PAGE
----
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No 2021 election job for Supreme Court?

Relevance of Uganda’s highest at stake

Kampala, Uganda | MUBATSI ASINJA HABATI | Since the Electoral Commission on Jan.28 announced the final results of the 2021 presidential elections with the incumbent, President Yoweri Tibuhaburwa Kaguta Museveni winning re-election with 58.38% of votes cast, the clock has been ticking for his challengers to lodge a petition in the Supreme Court.

The leader of the opposition National Unity Platform (NUP), Robert Ssentamu Kyagulanyi aka Bobi Wine who emerged second with 35.08% of votes cast has already said Museveni rigged the election and is largely expected to challenge the results in court. But by the time of writing this story, Bobi Wine’s team was sending mixed signals about whether they would be filing a petition against Museveni’s win.

If they lodge a petition, they would be following a petition established in three of the last four presidential elections starting in 2001. Only the 2011 election was not challenged in court.

But many observers have their eyes not on the petitioner but on the Supreme Court itself. Many have observed that Kyagulanyi’s lack of enthusiasm about going to the Supreme Court; even if he eventually ends up there, is a sign that few Ugandan opposition politicians are willing to challenge the January 14 presidential election results because the court’s decision is a foregone conclusion.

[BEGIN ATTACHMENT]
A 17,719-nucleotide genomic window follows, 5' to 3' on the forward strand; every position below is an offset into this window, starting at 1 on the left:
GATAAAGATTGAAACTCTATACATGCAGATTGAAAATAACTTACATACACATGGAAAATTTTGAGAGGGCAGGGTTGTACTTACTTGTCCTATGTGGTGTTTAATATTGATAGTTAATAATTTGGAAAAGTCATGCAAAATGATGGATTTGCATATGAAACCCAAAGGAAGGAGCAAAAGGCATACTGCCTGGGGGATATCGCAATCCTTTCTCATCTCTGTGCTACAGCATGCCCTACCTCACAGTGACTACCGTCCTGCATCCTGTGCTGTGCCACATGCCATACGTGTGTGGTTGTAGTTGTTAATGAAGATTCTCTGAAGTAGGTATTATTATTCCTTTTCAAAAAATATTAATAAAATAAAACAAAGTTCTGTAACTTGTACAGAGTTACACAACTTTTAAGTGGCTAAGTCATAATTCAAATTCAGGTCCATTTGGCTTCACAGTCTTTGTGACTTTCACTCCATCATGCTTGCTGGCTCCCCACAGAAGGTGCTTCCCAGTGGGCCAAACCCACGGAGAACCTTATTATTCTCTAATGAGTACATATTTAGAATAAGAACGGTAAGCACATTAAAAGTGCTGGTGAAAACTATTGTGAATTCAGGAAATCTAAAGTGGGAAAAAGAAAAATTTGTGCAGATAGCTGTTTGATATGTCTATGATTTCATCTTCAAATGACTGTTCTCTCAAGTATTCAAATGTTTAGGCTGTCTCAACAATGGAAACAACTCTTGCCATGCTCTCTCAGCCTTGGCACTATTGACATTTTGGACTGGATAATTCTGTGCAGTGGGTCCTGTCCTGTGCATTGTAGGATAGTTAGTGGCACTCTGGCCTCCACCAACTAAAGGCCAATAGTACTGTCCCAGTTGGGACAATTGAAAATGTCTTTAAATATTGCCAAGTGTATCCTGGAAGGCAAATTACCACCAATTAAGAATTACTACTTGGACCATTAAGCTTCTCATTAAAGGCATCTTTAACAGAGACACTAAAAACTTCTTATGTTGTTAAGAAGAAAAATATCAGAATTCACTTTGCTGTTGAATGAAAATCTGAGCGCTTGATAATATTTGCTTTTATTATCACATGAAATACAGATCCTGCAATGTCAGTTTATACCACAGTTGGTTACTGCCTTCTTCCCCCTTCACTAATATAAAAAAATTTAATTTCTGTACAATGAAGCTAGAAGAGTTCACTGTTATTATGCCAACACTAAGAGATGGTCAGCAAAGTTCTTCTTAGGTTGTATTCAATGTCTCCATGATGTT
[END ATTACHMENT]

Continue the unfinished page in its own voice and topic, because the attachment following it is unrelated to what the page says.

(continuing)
Under Ugandan law, a petition challenging the presidential election should be lodged in the Supreme Court registry within ten days after the declaration of the election results.

Robert Kyagulanyi who came second according to results announced by the Electoral Commission, is still cagey whether he will challenge the results.

Immediately the results were announced, Kyagulanyi, told the Voice of America that he would not seek court redress since the courts, according to him, were under Museveni. In an interview with VoA, Kyagulanyi said he is not taking his case to the Supreme Court.

Kyagulanyi said his party has evidence to prove the election was fraudulent, including ballot box stuffing by the Ugandan military, which he said also ordered people to vote for President Yoweri Museveni on Election Day.

“We are going to show the world the evidence of our claim to victory,” he said.

When VOA asked him if he plans to take his case to the Ugandan Supreme Court, Kyagulanyi reportedly said he would not because everyone knows that the court is controlled by Museveni.

“It is a mockery,” he said. “It is firmly in the pocket of General Museveni.”

But on Jan.17 Bobi Wine tweeted on the NUP handle: “I take this painful but nonetheless inevitable leadership decision of urging you to desist from any form of violence as we prepare to challenge the election outcome and its glaring imperfections through the courts of law for the sake of our long-term victory and for Uganda”. The tweet was seen by some as an effort to cool the anger of his supporters.

On Jan. 18 in another interview with Daily Monitor Bobi Wine reportedly said he would challenge Museveni’s 6th term victory in the Supreme Court. It was reported that despite the Internet shutdown by Museveni’s government, his (Kyagulanyi’s) team was able to gather good evidence to present before court to challenge the election results.

The military placed Kyagulanyi under house arrest for 10 days perhaps to curtail his efforts to rally masses to reject the election results.

The government spokespersons pointed at how Kyagulanyi had rejected the result as rigged and claimed several of his agents were chased away from polling stations by the military. They said he was likely to incite a mass insurrection.

But while addressing the press 10 days after the military ended a siege of his compound, Kyagulanyi did not hint on whether he would go to court to challenge the presidential results.

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